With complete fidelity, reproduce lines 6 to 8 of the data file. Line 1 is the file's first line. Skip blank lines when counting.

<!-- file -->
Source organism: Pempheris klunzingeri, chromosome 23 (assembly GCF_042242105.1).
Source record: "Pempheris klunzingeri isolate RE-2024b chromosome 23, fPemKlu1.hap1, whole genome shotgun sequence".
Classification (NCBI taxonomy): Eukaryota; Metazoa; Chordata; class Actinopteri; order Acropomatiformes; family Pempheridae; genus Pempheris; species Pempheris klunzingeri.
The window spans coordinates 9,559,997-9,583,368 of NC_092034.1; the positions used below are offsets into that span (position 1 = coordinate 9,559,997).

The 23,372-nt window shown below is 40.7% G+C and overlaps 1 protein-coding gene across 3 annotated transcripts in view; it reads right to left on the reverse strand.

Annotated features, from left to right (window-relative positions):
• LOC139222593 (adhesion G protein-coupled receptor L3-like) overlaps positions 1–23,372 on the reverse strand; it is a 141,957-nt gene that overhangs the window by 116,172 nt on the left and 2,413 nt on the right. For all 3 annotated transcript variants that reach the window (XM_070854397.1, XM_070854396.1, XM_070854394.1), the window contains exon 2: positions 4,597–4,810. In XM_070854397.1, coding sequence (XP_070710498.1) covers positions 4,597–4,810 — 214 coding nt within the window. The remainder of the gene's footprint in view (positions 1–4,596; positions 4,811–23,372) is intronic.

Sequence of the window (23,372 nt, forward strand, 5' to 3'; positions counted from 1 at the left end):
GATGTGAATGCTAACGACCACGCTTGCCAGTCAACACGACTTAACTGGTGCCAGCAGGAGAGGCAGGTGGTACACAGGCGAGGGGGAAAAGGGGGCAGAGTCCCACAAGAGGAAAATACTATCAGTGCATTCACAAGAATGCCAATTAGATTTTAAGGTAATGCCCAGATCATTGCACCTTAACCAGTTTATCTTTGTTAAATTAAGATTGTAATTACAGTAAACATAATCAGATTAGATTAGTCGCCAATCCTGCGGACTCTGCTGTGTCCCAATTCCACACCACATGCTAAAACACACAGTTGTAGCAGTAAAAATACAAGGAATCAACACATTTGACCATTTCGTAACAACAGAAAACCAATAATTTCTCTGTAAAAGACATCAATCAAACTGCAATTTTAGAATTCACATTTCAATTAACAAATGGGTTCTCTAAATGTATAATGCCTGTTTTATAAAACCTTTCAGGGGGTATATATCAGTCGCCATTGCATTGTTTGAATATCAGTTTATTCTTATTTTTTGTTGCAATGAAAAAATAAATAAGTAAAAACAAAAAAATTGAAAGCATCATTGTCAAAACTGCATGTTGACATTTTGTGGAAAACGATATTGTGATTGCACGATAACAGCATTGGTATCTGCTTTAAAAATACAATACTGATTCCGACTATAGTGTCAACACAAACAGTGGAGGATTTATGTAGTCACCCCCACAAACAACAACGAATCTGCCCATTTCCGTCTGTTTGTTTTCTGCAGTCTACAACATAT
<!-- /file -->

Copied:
Annotated features, from left to right (window-relative positions):
• LOC139222593 (adhesion G protein-coupled receptor L3-like) overlaps positions 1–23,372 on the reverse strand; it is a 141,957-nt gene that overhangs the window by 116,172 nt on the left and 2,413 nt on the right. For all 3 annotated transcript variants that reach the window (XM_070854397.1, XM_070854396.1, XM_070854394.1), the window contains exon 2: positions 4,597–4,810. In XM_070854397.1, coding sequence (XP_070710498.1) covers positions 4,597–4,810 — 214 coding nt within the window. The remainder of the gene's footprint in view (positions 1–4,596; positions 4,811–23,372) is intronic.

Sequence of the window (23,372 nt, forward strand, 5' to 3'; positions counted from 1 at the left end):